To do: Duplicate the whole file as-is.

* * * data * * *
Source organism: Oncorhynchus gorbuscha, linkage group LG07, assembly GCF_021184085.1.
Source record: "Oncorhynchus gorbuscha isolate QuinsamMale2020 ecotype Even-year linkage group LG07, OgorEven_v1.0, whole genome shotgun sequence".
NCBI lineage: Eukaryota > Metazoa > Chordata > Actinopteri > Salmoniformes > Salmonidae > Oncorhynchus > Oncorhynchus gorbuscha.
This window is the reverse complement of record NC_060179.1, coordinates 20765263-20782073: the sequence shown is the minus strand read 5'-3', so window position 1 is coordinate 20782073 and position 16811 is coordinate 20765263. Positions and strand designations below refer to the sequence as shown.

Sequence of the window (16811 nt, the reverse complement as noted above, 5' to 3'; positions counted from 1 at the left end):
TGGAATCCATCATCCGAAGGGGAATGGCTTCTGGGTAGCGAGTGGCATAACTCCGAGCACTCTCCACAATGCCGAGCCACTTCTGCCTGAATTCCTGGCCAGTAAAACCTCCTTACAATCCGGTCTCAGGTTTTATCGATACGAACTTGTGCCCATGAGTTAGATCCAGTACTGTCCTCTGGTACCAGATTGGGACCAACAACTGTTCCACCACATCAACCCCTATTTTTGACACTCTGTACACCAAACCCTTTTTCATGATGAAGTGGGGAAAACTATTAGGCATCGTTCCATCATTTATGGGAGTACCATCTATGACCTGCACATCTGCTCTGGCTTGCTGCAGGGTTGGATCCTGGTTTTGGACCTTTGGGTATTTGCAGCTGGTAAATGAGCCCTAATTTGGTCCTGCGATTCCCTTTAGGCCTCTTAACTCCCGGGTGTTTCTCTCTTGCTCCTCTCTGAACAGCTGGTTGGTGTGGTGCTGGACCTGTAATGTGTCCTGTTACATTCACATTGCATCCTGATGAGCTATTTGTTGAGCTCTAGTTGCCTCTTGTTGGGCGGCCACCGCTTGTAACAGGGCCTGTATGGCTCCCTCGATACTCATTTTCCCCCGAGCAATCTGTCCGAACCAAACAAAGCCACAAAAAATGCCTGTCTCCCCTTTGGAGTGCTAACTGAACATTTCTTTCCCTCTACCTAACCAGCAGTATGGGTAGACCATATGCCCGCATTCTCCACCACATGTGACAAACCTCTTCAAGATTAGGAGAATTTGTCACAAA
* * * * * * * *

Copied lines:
Source organism: Oncorhynchus gorbuscha, linkage group LG07, assembly GCF_021184085.1.
Source record: "Oncorhynchus gorbuscha isolate QuinsamMale2020 ecotype Even-year linkage group LG07, OgorEven_v1.0, whole genome shotgun sequence".
NCBI lineage: Eukaryota > Metazoa > Chordata > Actinopteri > Salmoniformes > Salmonidae > Oncorhynchus > Oncorhynchus gorbuscha.
This window is the reverse complement of record NC_060179.1, coordinates 20765263-20782073: the sequence shown is the minus strand read 5'-3', so window position 1 is coordinate 20782073 and position 16811 is coordinate 20765263. Positions and strand designations below refer to the sequence as shown.

Sequence of the window (16811 nt, the reverse complement as noted above, 5' to 3'; positions counted from 1 at the left end):
TGGAATCCATCATCCGAAGGGGAATGGCTTCTGGGTAGCGAGTGGCATAACTCCGAGCACTCTCCACAATGCCGAGCCACTTCTGCCTGAATTCCTGGCCAGTAAAACCTCCTTACAATCCGGTCTCAGGTTTTATCGATACGAACTTGTGCCCATGAGTTAGATCCAGTACTGTCCTCTGGTACCAGATTGGGACCAACAACTGTTCCACCACATCAACCCCTATTTTTGACACTCTGTACACCAAACCCTTTTTCATGATGAAGTGGGGAAAACTATTAGGCATCGTTCCATCATTTATGGGAGTACCATCTATGACCTGCACATCTGCTCTGGCTTGCTGCAGGGTTGGATCCTGGTTTTGGACCTTTGGGTATTTGCAGCTGGTAAATGAGCCCTAATTTGGTCCTGCGATTCCCTTTAGGCCTCTTAACTCCCGGGTGTTTCTCTCTTGCTCCTCTCTGAACAGCTGGTTGGTGTGGTGCTGGACCTGTAATGTGTCCTGTTACATTCACATTGCATCCTGATGAGCTATTTGTTGAGCTCTAGTTGCCTCTTGTTGGGCGGCCACCGCTTGTAACAGGGCCTGTATGGCTCCCTCGATACTCATTTTCCCCCGAGCAATCTGTCCGAACCAAACAAAGCCACAAAAAATGCCTGTCTCCCCTTTGGAGTGCTAACTGAACATTTCTTTCCCTCTACCTAACCAGCAGTATGGGTAGACCATATGCCCGCATTCTCCACCACATGTGACAAACCTCTTCAAGATTAGGAGAATTTGTCACAAA